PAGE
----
After a modest breakfast with a friend, we trekked over to the Borghese Gallery, www.gebart.it, for the most splendid art imaginable, at least of the Italian Renaissance and later periods. The building itself, built in line with that of the Classical period, was spectacular while the grounds tranquil despite the noise and rush of traffic outside the walls.
How this happened, I’m not entirely clear but we had planned to go to Ciampini in Piazza San Lorenzo for lunch. Instead, at the top of the Spanish steps, we found a place called Caffe’ Ciampini,www.caffeciampini.com, and figured two places wouldn’t have the same name, or would they? We thoughtt perhaps that the one had moved. Anyway, we had a pleasant enough repast, especially covered in greenery on a hot (32 degree) Roman day but, naturally, found the other Ciampini on the way back to the hotel.
After some shopping, we sauntered by Tazza d’Oro, the famous coffee bar, for a cooling granita, espresso ice with whipped cream.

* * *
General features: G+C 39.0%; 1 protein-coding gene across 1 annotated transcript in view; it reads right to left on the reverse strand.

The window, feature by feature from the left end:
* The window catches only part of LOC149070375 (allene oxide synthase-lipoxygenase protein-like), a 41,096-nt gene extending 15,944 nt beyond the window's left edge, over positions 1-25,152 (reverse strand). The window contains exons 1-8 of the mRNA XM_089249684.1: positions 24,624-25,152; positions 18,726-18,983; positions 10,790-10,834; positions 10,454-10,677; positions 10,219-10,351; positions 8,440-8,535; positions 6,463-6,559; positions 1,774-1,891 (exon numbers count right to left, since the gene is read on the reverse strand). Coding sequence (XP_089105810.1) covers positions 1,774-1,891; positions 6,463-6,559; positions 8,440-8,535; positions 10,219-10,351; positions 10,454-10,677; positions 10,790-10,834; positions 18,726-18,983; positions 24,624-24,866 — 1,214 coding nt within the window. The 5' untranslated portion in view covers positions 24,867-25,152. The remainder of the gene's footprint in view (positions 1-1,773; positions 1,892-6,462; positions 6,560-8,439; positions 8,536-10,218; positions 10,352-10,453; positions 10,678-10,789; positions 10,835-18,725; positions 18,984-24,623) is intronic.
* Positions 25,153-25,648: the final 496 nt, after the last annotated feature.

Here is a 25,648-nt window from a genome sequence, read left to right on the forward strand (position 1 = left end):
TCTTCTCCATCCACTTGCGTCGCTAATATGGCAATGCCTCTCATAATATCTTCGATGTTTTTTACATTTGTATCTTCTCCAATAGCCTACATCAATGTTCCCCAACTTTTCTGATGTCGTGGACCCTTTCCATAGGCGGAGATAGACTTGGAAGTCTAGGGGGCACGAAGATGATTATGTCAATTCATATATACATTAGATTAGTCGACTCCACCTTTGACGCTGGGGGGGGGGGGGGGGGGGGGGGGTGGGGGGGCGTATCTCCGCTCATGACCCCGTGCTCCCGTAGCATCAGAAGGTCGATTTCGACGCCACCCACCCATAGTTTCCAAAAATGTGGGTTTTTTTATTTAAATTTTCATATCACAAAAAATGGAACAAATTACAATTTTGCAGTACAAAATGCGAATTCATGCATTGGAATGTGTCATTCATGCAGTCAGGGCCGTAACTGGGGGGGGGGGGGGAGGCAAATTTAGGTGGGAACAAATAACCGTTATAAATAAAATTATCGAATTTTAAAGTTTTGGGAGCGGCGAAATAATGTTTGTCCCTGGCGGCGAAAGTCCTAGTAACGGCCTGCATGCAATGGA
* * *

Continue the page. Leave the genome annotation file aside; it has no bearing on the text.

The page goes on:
We headed out again later in the afternoon to la Feltrinelli onVictor Emmanuel II to pick up Stieg Larrson’s third Milennium book which I now can’t put down despite the fact that we have to leave for dinner soon.
Just as we liked the bistros of Paris, we’ve taken to the trattorias of Rome and, as a result of a Chowhound blog, having eschewed Trattoria Monti (apparently resting on its laurels) in favour of Trattoria dal Cav. Gino, Vicolo Rosini 4 (cash only), we weren’t disappointed. A completely un-prepossessing place in a kind of alley near the Parliament building, we had a completely satisfying dinner, the pastas being particularly good. I don’t usually mention price but, for 71,5 euros, we had two pastas, two mains (with some vegetables, often an extra) and two bottles of decent-enough Tuscan red. Even our server, Alto, was charming; told us about his family and even mentioned their cat, Alice. Hard to beat.